Thanks to wikileaks, it is now possible to compare versions of some U.S. government documents that have been released under Freedom of Information Act requests, but in redacted form, with the actual raw documents themselves.  Thus we can have an insight not only into the material the documents cover, but also what topics the government censors feel must be withheld.

http://www.aclu.org/wikileaks-diplomatic-cables-foia-documents

In software development, one of the most frequently used tools is something we call diff.   A diff tool compares two versions of a text file, typically a design document or a the source code for a program, and highlights the changes between them.  For the programmer, this is a useful tool to see what has changed between versions, to see if any errors have crept into the source, to see what modifications other team members may have made to the file, and to see how the code has evolved over time.

I have a feeling that in the future this technology will become more prevalent in the legal and governmental world.   It will be possible to track all the changes on a government bill as it proceeds through the legislative process.  Any attempt by a politician to make significant changes shortly before the bill is passed will become very obvious.  In fact I hope that with the rise of this kind of tool, along with collaborative websites along the lines of Wikipedia, the Canadian population can become much more involved in understanding, reviewing and  contributing to the legislative process.

Wither Bitcoin?

http://www.flickr.com/photos/tradertim/

Bitcoin is possibly the most interesting and game-changing technology to have been created in the last 10 years.  I think that there is a real possibility that it will succeed where other alternative currencies have failed.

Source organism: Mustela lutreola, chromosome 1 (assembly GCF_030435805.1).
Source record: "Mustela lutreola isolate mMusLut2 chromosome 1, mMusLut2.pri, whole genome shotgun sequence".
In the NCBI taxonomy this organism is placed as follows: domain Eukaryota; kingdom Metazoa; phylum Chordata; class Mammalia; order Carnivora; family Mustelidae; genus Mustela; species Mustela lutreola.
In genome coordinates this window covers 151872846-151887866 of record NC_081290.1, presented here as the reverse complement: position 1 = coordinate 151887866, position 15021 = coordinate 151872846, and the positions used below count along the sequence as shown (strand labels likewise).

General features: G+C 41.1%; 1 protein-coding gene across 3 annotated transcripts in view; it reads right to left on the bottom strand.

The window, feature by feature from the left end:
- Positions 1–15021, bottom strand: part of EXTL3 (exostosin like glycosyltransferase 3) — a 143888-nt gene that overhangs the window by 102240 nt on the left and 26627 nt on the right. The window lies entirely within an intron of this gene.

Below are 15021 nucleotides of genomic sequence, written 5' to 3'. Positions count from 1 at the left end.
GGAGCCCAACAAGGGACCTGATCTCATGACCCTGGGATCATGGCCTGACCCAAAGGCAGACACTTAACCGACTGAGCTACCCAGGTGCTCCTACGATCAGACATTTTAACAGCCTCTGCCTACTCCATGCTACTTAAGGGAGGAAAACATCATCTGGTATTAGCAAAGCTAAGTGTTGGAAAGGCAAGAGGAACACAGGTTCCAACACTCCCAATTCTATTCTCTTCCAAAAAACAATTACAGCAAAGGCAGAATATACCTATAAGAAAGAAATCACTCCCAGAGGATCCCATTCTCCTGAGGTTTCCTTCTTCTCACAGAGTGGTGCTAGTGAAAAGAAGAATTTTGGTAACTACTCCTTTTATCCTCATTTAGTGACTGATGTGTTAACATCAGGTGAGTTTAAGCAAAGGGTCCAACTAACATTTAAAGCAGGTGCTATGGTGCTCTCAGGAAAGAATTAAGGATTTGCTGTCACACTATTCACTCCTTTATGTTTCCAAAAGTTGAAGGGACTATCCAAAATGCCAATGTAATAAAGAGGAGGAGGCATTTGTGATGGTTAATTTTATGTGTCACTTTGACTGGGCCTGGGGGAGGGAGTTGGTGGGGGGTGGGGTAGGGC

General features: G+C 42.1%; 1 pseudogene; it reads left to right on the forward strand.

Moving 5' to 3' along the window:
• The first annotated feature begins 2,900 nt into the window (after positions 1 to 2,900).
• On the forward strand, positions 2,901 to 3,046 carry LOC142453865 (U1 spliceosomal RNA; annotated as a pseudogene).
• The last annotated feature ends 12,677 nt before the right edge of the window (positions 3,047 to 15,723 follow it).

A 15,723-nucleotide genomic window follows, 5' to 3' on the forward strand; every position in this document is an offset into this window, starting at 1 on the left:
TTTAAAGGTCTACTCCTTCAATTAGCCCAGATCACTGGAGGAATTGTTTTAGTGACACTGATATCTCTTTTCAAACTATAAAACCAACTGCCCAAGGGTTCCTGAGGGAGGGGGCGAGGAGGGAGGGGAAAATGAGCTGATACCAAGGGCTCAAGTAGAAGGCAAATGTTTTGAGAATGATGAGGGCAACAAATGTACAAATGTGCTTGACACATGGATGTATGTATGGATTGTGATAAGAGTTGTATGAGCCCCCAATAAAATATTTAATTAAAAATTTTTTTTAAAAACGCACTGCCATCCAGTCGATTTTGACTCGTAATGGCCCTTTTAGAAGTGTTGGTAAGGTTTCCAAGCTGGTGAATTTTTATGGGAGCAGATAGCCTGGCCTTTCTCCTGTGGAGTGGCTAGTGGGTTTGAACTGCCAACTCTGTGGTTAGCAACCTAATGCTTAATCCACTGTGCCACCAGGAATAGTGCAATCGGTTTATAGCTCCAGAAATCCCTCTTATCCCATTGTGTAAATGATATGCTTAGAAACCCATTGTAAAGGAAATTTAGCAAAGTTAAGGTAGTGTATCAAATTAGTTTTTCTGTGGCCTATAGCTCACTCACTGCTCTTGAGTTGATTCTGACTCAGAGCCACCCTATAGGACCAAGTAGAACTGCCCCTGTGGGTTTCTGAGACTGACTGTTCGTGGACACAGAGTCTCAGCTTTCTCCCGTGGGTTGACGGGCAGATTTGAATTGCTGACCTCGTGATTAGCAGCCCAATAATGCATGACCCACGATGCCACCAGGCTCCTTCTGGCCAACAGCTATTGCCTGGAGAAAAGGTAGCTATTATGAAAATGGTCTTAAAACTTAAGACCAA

What’s interesting me at the moment is what the path of adoption will be.  Until recently I assumed that the early adopters would all be geeks: people wanting to buy and sell virtual goods, World of Warcraft weaponry, or technical services such as programming and graphical design.

Now that I’m more familiar with the various bitcoin exchanges I wonder whether the currency is more likely to find early use as a Forex tool.  It’s very easy to transfer money from a source currency to bitcoin to a target currency, and transferring bitcoins around the world doesn’t require middlemen, fees, or regulation.

We’re obviously a long way from being able to buy a coffee at Tim Hortons with a cryptocurrency, but I think that eventually a healthy market may well emerge, with a large number of goods and services being traded for bitcoin.  I shall be following developments with interest.

Coffeescript

New technology of the week, and hot contender for the title of ‘my current favourite language’, is coffeescript.

I’ve thought for a long time that javascript is a horrible language with a wonderful language inside trying to get out.   Coffeescript may well be that language.  While at it’s heart it is still fundamentally javascript, and can be used anywhere javascript can (so far I’ve used it in node.js and in the browser), it steers you around the worst mistakes of the underlying language.  Variable scoping and binding is handled better, function declarations are clearer, iterations and comprehensions are integrated neatly into the language, and your code can be more succinct.

This week I re-wrote our mobile web platform, replacing our existing jquery-ui based rendering with coffeescript and backbone.  There was definitely a learning curve involved, but the effort was worthwhile; and now we have a code base that is considerably more manageable than the previous version.

Examples

l=[1,2,3]
square = (x) -> x*x
squares = (square(x) for x in l)

Or even

squares = (x*x for x in [1,2,3])

And from our actual code: we store data as json-encoded strings in the browser’s local storage.  This function takes a predicate (i.e. any function that returns a boolean) and uses it to find the keys of all elements in local storage that match.

view : (predicate) ->
    (key for own key,value of localStorage when predicate (JSON.parse(value))

Which could then be used to get all objects that have a field ‘type’ set to ‘response’ as follows:

dockeys = view (doc) -> doc.type=='response'

Neat, huh?   Head over to http://jashkenas.github.com/coffee-script/ and try it out yourself!